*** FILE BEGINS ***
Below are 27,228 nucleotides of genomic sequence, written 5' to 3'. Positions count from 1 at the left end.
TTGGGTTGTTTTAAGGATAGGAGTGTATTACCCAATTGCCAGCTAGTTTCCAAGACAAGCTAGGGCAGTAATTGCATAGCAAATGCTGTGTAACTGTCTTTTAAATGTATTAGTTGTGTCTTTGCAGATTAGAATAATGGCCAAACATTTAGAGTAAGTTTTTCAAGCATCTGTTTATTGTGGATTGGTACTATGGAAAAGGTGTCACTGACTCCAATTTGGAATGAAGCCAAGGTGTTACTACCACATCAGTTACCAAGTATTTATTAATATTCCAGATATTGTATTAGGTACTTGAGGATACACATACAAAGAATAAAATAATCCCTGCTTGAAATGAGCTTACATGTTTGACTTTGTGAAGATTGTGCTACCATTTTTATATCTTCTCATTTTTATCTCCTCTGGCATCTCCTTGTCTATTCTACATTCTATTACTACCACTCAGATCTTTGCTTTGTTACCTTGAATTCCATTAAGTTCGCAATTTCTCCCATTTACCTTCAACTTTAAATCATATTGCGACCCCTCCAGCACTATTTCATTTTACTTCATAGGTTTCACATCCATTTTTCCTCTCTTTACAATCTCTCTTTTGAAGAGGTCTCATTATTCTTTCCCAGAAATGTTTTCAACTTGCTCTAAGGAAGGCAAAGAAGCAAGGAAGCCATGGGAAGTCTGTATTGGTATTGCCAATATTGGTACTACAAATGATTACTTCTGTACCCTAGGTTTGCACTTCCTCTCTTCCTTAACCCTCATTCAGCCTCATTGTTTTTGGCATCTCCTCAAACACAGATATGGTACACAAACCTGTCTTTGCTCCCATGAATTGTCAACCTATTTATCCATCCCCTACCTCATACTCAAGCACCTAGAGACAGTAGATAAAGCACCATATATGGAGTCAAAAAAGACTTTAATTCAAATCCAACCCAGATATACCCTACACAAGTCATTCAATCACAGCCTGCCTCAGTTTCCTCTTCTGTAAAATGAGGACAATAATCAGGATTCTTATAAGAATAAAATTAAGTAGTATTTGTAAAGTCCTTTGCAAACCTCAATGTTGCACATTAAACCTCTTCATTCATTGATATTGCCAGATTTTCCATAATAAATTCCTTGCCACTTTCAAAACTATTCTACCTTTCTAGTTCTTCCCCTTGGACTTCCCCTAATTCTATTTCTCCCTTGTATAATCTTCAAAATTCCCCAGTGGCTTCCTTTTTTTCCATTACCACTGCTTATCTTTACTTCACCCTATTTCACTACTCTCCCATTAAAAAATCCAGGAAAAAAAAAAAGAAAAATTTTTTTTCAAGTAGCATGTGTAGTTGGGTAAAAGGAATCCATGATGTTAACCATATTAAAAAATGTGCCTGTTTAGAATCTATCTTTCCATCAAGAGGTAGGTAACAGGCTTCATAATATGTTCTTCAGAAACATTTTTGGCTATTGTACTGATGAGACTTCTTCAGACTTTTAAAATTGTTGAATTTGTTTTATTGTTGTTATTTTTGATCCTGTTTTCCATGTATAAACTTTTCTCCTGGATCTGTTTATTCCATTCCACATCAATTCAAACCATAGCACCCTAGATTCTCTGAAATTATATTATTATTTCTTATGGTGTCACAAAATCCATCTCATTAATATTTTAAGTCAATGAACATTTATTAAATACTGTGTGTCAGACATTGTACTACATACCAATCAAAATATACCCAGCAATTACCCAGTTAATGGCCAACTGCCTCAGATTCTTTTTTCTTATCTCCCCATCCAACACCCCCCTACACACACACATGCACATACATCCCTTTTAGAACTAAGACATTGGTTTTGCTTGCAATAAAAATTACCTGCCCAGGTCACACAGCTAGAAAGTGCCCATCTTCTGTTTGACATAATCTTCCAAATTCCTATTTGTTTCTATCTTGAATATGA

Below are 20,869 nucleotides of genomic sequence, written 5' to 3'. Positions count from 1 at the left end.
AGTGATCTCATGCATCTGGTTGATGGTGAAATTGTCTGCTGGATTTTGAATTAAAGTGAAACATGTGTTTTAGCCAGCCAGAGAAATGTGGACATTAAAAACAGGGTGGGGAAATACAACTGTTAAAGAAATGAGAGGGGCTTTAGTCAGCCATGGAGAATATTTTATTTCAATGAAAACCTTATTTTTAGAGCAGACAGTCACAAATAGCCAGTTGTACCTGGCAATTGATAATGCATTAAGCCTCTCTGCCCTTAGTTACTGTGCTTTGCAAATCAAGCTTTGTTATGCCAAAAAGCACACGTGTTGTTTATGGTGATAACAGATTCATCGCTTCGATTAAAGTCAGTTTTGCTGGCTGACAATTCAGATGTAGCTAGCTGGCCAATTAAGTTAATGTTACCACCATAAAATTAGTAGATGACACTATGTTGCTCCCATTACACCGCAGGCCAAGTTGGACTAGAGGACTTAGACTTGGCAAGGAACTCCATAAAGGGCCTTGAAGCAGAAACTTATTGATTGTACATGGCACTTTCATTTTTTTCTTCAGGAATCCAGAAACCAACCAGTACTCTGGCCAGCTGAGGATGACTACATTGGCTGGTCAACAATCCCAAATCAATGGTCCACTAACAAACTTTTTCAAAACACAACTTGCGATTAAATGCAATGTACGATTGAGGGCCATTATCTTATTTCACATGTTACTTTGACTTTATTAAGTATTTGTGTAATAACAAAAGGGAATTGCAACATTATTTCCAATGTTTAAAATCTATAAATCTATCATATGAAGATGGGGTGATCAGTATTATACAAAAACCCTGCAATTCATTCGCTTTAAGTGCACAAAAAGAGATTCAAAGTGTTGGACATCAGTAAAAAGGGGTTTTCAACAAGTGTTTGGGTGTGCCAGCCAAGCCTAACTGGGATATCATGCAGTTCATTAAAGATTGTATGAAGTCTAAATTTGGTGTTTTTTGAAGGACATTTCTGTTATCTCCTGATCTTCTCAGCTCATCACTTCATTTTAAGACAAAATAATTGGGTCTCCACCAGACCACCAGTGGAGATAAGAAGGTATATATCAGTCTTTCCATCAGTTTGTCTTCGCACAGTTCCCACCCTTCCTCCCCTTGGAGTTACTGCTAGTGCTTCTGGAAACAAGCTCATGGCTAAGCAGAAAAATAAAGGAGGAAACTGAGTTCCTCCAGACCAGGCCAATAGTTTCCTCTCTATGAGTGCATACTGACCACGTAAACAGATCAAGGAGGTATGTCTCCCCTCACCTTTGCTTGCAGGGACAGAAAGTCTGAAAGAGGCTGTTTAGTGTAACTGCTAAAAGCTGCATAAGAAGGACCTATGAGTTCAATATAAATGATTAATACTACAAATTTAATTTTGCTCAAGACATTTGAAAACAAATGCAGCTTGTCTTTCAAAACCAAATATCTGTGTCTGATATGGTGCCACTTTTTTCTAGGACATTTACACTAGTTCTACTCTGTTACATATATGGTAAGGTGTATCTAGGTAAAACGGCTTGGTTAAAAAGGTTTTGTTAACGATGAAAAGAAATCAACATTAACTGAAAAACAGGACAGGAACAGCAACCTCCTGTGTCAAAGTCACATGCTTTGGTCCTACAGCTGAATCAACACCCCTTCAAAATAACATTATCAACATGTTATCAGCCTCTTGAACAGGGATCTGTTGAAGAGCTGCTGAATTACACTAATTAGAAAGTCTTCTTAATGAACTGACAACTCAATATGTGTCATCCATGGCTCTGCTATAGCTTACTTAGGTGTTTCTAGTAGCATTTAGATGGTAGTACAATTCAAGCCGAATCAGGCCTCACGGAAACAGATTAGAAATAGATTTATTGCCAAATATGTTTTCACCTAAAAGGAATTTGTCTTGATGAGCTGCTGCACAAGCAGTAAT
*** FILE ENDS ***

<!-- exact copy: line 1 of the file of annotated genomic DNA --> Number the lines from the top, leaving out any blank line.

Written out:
Below are 27,228 nucleotides of genomic sequence, written 5' to 3'. Positions count from 1 at the left end.